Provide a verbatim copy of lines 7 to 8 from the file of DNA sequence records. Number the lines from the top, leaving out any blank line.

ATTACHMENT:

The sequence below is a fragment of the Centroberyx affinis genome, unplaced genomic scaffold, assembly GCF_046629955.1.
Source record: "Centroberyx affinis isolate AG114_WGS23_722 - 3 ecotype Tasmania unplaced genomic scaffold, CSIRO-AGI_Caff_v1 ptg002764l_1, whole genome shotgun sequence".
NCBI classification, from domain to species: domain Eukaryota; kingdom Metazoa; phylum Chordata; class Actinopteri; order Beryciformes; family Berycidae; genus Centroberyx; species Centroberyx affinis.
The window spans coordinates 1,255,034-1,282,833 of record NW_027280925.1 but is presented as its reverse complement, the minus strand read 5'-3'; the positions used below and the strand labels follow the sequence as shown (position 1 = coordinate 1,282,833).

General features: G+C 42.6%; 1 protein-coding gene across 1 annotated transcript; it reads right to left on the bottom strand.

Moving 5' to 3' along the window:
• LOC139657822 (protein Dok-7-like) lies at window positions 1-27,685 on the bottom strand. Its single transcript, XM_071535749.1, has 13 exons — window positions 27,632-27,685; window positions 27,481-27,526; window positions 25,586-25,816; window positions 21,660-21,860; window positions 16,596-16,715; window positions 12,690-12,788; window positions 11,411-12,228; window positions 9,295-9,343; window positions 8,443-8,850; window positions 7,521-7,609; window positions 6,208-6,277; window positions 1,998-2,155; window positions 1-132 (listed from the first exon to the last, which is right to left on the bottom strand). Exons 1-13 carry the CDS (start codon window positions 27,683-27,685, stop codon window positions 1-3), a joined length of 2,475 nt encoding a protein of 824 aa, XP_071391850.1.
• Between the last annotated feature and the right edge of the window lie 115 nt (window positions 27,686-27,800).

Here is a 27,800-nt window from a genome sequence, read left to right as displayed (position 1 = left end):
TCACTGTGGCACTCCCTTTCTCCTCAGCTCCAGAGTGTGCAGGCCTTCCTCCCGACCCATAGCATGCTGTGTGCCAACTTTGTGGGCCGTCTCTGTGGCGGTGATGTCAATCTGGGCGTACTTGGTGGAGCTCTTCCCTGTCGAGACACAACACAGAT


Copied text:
• LOC139657822 (protein Dok-7-like) lies at window positions 1-27,685 on the bottom strand. Its single transcript, XM_071535749.1, has 13 exons — window positions 27,632-27,685; window positions 27,481-27,526; window positions 25,586-25,816; window positions 21,660-21,860; window positions 16,596-16,715; window positions 12,690-12,788; window positions 11,411-12,228; window positions 9,295-9,343; window positions 8,443-8,850; window positions 7,521-7,609; window positions 6,208-6,277; window positions 1,998-2,155; window positions 1-132 (listed from the first exon to the last, which is right to left on the bottom strand). Exons 1-13 carry the CDS (start codon window positions 27,683-27,685, stop codon window positions 1-3), a joined length of 2,475 nt encoding a protein of 824 aa, XP_071391850.1.
• Between the last annotated feature and the right edge of the window lie 115 nt (window positions 27,686-27,800).